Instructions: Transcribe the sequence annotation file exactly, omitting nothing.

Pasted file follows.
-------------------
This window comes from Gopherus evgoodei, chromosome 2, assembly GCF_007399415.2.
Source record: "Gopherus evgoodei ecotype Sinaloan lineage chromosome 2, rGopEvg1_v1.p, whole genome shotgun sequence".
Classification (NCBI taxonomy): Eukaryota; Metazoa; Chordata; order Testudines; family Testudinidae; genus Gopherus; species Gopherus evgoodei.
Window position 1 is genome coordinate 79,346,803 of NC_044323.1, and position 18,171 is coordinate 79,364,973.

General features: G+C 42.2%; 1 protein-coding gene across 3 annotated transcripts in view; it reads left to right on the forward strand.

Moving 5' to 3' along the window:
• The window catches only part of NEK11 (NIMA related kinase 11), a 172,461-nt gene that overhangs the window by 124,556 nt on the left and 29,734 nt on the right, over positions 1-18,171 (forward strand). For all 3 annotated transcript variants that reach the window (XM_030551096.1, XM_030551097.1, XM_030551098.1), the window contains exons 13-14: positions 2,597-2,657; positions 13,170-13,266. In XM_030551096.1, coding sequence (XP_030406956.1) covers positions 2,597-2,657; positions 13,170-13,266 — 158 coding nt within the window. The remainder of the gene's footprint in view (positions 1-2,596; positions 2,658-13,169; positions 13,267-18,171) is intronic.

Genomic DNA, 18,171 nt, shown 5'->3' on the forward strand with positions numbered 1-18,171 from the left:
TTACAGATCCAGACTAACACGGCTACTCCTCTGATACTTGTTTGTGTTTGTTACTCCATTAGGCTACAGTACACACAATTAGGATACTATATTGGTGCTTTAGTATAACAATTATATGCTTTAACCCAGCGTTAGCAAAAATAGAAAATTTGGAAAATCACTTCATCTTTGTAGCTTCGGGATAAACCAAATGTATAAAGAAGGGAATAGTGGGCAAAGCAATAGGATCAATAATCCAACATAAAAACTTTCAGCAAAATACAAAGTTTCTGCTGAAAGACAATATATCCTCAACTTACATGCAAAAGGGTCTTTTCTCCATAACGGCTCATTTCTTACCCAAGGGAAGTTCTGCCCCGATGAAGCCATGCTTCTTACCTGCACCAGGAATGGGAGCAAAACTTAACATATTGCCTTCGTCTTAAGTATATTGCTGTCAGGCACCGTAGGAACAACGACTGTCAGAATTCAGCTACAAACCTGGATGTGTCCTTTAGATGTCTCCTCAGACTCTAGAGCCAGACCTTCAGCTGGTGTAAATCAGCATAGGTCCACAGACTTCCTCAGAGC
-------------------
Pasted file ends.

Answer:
This window comes from Gopherus evgoodei, chromosome 2, assembly GCF_007399415.2.
Source record: "Gopherus evgoodei ecotype Sinaloan lineage chromosome 2, rGopEvg1_v1.p, whole genome shotgun sequence".
Classification (NCBI taxonomy): Eukaryota; Metazoa; Chordata; order Testudines; family Testudinidae; genus Gopherus; species Gopherus evgoodei.
Window position 1 is genome coordinate 79,346,803 of NC_044323.1, and position 18,171 is coordinate 79,364,973.

General features: G+C 42.2%; 1 protein-coding gene across 3 annotated transcripts in view; it reads left to right on the forward strand.

Moving 5' to 3' along the window:
• The window catches only part of NEK11 (NIMA related kinase 11), a 172,461-nt gene that overhangs the window by 124,556 nt on the left and 29,734 nt on the right, over positions 1-18,171 (forward strand). For all 3 annotated transcript variants that reach the window (XM_030551096.1, XM_030551097.1, XM_030551098.1), the window contains exons 13-14: positions 2,597-2,657; positions 13,170-13,266. In XM_030551096.1, coding sequence (XP_030406956.1) covers positions 2,597-2,657; positions 13,170-13,266 — 158 coding nt within the window. The remainder of the gene's footprint in view (positions 1-2,596; positions 2,658-13,169; positions 13,267-18,171) is intronic.

Genomic DNA, 18,171 nt, shown 5'->3' on the forward strand with positions numbered 1-18,171 from the left:
TTACAGATCCAGACTAACACGGCTACTCCTCTGATACTTGTTTGTGTTTGTTACTCCATTAGGCTACAGTACACACAATTAGGATACTATATTGGTGCTTTAGTATAACAATTATATGCTTTAACCCAGCGTTAGCAAAAATAGAAAATTTGGAAAATCACTTCATCTTTGTAGCTTCGGGATAAACCAAATGTATAAAGAAGGGAATAGTGGGCAAAGCAATAGGATCAATAATCCAACATAAAAACTTTCAGCAAAATACAAAGTTTCTGCTGAAAGACAATATATCCTCAACTTACATGCAAAAGGGTCTTTTCTCCATAACGGCTCATTTCTTACCCAAGGGAAGTTCTGCCCCGATGAAGCCATGCTTCTTACCTGCACCAGGAATGGGAGCAAAACTTAACATATTGCCTTCGTCTTAAGTATATTGCTGTCAGGCACCGTAGGAACAACGACTGTCAGAATTCAGCTACAAACCTGGATGTGTCCTTTAGATGTCTCCTCAGACTCTAGAGCCAGACCTTCAGCTGGTGTAAATCAGCATAGGTCCACAGACTTCCTCAGAGC